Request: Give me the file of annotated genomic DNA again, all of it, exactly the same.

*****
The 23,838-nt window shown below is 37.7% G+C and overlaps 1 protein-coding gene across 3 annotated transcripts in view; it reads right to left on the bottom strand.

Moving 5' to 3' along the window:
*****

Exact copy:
The 23,838-nt window shown below is 37.7% G+C and overlaps 1 protein-coding gene across 3 annotated transcripts in view; it reads right to left on the bottom strand.

Moving 5' to 3' along the window: